Wanted: A Platinum Pudding for Queen Elizabeth
A baking contest—judged by Mary Berry—seeks the next great British dessert.
In 2022, Queen Elizabeth II will become the first British monarch to celebrate a platinum jubilee, marking 70 years since her ascension to the throne. To honor her longevity, the high-end department store Fortnum & Mason has launched the Platinum Pudding Competition—a contest to create a new sweet that will be served to the Queen and at parties around the country this summer. The winner will not only receive a trophy and a raft of tasty goodies, but their recipe will become part of royal history.
In the United Kingdom, the competition announcement led to the perennially sticky question: What is a pudding? The exact definition is murky, meaning the competition had to issue a one-page pudding explainer. Medieval British puddings may have started as boiled animals’ intestines stuffed with grain, but they happily now come in a variety of more enticing shapes and sizes. While still-savory outliers such as black pudding and Yorkshire pudding muddy the otherwise sugary waters, for many British diners, the term ‘pudding’ has simply become synonymous with ‘dessert.’
The good news? The Platinum Pudding Competition isn’t too exacting when it comes to definitions. Instead, the judges, led by British baking royalty Dame Mary Berry, will welcome puddings that are layered or rolled, steamed or boiled, or resemble a pie, crumble, cake, or tart. The main rule is that the pudding must be sweet. The contest will accept entries submitted before the February 4 deadline, from amateur bakers over the age of eight who are UK residents.
Then, of course, there’s that other culinary consideration: The proffered pudding must be fit for a queen. Her Majesty is accustomed to having dishes created in her honor. For her 1953 coronation luncheon, Cordon Bleu chef Rosemary Hume devised Poulet Reine Elizabeth—now widely known as coronation chicken. The original bears only a passing resemblance to the lurid orange version found on British deli counters today. Hume’s recipe involved poaching young roasting chickens, a carrot, a bouquet garni, salt, and peppercorns in water and a little red wine, before coating the meat in a freshly prepared curry sauce thickened with mayonnaise and apricot purée. With most staples still subject to post-war rationing, and chicken an expensive luxury, the extravagance of the coronation chicken wouldn’t have gone unnoticed by the 350 foreign dignitaries attending the event.
History shows that past royal recipes have always gone for broke. “The more extravagant, the higher the prestige,” says says Emma Kay, food historian and author of A History of British Baking: From Blood Bread to Bake-Off. Anglo-Saxon royal banquets were conspicuously lavish affairs: King Offa, while traveling on Boxing Day, 781, paused to have a feast involving more than 40 casks of ale, 10 jars of honey, 300 loaves, two ox, ten geese, 20 hens, 10 cheeses, 100 eels, five salmon, and a whole cask of butter.
Regula Ysewijn, author of Pride and Pudding: The History of British Puddings Savoury and Sweet and one of the Platinum Pudding Competition judges, similarly points to Henry VIII’s coronation banquet of 1509 as a statement of royal power. “It was described as being ‘greater than any Caesar had known,’” says Ysewijn. The feast involved elaborate sugar work decorations and statement roasts, from swan to peacock. However, even this opulent power play pales into insignificance compared to the banquet held in 1821 to mark the coronation of George IV. According to parliamentary archives, the coronation and accompanying festivities cost £250,000 (roughly £27 million pounds or $36 million dollars in today’s money). Kay notes the palace hired one of the most coveted chefs of the time, Marie-Antoine Carême. Alongside an indigestion-inducing array of pies, seafood dishes, and pastries, Carême created a four-foot-high centerpiece of a Turkish mosque made of marzipan.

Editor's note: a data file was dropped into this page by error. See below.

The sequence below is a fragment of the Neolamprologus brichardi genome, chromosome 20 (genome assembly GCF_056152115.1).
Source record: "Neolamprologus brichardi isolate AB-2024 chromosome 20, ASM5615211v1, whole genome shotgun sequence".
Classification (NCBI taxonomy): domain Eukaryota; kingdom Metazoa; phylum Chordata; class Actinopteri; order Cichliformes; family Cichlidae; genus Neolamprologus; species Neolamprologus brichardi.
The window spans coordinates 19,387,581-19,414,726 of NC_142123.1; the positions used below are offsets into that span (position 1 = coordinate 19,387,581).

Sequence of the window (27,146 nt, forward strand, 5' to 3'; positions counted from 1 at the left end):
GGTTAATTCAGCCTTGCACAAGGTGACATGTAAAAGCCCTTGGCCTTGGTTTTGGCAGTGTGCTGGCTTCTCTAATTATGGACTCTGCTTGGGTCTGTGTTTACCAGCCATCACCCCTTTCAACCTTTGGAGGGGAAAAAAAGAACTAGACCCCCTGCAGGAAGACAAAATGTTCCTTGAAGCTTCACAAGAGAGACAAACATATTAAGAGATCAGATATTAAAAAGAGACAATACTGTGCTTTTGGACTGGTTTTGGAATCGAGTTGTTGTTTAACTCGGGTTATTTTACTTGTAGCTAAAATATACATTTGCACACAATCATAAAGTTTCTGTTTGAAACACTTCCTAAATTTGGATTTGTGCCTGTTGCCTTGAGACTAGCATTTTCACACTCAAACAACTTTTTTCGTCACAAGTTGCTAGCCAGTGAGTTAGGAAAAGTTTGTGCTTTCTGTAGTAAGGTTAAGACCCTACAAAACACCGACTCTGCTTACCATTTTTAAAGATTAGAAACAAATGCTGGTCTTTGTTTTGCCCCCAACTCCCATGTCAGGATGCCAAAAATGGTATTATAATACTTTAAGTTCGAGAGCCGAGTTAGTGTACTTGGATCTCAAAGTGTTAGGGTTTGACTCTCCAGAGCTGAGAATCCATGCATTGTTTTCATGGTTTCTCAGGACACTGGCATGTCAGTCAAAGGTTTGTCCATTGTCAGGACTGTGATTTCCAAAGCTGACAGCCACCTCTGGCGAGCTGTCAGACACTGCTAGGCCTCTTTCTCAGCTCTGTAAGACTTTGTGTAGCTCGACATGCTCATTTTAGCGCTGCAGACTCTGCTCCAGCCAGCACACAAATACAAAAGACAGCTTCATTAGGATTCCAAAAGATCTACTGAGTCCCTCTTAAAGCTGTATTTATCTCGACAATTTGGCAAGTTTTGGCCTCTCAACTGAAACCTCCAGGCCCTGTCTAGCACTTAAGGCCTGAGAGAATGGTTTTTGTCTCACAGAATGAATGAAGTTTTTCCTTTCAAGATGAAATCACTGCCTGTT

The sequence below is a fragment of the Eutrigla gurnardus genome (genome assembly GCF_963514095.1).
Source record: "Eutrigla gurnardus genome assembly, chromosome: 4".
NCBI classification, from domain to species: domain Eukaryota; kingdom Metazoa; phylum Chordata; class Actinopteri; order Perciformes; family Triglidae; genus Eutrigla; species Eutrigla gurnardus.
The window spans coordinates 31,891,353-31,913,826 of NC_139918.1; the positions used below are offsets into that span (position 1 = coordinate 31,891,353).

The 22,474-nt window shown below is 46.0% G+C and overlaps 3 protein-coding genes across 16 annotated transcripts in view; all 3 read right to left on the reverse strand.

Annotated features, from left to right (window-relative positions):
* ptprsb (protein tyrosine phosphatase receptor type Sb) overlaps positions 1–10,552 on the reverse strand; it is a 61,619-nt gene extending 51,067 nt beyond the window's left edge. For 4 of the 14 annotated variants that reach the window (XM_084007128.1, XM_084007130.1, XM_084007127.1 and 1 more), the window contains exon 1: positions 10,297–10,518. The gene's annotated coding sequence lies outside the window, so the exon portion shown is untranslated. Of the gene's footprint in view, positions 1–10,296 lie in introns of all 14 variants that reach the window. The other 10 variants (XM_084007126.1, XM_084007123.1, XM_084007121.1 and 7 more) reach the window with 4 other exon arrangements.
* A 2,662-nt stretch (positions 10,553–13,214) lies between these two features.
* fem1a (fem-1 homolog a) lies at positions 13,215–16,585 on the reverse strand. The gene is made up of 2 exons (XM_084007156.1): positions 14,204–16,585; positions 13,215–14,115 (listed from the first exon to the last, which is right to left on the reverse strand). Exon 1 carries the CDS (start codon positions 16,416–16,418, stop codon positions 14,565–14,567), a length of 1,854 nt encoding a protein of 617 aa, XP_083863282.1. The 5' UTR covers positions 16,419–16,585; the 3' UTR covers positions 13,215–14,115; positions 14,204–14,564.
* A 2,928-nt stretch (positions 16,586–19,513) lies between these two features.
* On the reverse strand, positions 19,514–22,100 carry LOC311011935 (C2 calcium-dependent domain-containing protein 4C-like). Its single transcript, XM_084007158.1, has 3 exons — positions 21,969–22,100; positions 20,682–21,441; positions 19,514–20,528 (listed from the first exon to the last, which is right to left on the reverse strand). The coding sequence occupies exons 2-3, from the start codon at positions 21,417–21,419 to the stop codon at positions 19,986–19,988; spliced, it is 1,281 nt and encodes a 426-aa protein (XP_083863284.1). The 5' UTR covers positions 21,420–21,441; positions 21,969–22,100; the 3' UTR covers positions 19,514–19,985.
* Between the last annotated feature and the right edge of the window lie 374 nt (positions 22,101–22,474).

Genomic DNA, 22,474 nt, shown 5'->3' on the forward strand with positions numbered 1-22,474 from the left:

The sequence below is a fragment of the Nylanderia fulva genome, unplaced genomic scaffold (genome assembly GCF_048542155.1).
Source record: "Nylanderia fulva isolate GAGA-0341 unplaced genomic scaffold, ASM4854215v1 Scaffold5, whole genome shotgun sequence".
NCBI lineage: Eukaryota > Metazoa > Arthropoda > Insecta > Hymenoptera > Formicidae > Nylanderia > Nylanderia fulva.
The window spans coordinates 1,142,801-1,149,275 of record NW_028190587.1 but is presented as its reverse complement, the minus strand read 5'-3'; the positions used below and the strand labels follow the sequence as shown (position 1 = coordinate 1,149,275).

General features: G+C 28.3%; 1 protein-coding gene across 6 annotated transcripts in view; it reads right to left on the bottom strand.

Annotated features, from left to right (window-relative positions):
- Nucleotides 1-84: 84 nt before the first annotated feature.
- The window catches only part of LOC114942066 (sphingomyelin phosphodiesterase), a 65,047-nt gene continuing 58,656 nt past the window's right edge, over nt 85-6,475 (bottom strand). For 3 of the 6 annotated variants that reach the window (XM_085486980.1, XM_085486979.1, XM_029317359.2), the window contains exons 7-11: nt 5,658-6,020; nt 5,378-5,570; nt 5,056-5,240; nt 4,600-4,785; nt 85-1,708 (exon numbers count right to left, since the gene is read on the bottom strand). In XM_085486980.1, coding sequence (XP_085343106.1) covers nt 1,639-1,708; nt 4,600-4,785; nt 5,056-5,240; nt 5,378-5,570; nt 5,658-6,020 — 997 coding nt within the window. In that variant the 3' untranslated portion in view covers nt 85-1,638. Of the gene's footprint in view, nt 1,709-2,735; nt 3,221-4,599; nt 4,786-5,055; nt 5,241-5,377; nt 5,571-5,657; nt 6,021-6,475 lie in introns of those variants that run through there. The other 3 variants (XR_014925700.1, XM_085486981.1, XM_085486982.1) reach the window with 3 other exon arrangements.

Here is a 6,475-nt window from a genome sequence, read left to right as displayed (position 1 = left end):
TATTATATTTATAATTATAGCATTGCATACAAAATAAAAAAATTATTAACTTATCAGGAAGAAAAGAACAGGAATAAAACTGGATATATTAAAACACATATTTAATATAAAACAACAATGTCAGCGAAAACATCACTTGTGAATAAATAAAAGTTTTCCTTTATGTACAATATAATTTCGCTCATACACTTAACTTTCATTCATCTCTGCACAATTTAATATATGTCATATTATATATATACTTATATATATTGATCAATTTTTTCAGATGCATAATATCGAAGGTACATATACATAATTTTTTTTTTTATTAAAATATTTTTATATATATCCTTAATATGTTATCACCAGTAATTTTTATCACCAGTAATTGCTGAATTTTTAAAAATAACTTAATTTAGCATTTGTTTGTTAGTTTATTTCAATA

But Ysewijn says that potential entrants for the pudding competition shouldn’t use past royal feasts as blueprints. Unlike when royal dishes were purposefully created to be beyond the means of the masses, it’s hoped that home cooks will be able to recreate the new pudding for jubilee events across the country. “Keep it simple,” Ysewijn advises. “We’re looking for something that can become a new classic.”
Keen sourdough and cake baker Karen Watkins has heeded this advice. “I’ve designed a pudding that is easily prepared and easily cut up and shared,” she says. Her recipe has also drawn on the royal connections of her local area. She plans to use cherries from Teynham in Kent, which supplied the kitchens of King Henry VIII.
Whether the winning recipe of the competition will have any longevity remains to be seen. As Kay points out, not all royal culinary tributes remain popular. The bullion-based Albert sauce, thought to be named after Queen Victoria’s prince consort, has long fallen out of favor. But Ysewijn feels confident that the combination of an extraordinary jubilee and the joyful nature of puddings means the winning creation will be remembered for decades to come. Perhaps the new pudding will be something unexpected, especially considering how cooks now have access to more ingredients than ever before. “After all,” says Ysewijn, “the world of puddings is versatile and ever-evolving.”
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